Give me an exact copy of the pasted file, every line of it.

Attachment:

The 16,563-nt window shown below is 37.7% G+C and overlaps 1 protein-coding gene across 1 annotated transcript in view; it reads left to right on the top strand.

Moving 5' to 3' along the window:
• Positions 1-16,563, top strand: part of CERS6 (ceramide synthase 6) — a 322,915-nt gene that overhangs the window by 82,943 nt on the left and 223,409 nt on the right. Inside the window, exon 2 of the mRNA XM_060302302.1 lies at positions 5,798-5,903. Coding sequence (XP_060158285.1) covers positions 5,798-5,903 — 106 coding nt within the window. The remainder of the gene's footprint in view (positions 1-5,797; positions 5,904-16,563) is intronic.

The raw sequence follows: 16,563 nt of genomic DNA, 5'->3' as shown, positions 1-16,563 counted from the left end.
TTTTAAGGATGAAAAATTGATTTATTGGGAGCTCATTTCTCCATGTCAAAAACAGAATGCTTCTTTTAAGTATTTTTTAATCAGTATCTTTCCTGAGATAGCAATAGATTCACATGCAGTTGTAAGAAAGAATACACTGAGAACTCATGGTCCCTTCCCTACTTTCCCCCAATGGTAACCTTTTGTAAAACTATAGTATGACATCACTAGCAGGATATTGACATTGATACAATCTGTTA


The 16,563-nt window shown below is 37.7% G+C and overlaps 1 protein-coding gene across 1 annotated transcript in view; it reads left to right on the top strand.

Moving 5' to 3' along the window:
• Positions 1-16,563, top strand: part of CERS6 (ceramide synthase 6) — a 322,915-nt gene that overhangs the window by 82,943 nt on the left and 223,409 nt on the right. Inside the window, exon 2 of the mRNA XM_060302302.1 lies at positions 5,798-5,903. Coding sequence (XP_060158285.1) covers positions 5,798-5,903 — 106 coding nt within the window. The remainder of the gene's footprint in view (positions 1-5,797; positions 5,904-16,563) is intronic.

The raw sequence follows: 16,563 nt of genomic DNA, 5'->3' as shown, positions 1-16,563 counted from the left end.
TTTTAAGGATGAAAAATTGATTTATTGGGAGCTCATTTCTCCATGTCAAAAACAGAATGCTTCTTTTAAGTATTTTTTAATCAGTATCTTTCCTGAGATAGCAATAGATTCACATGCAGTTGTAAGAAAGAATACACTGAGAACTCATGGTCCCTTCCCTACTTTCCCCCAATGGTAACCTTTTGTAAAACTATAGTATGACATCACTAGCAGGATATTGACATTGATACAATCTGTTA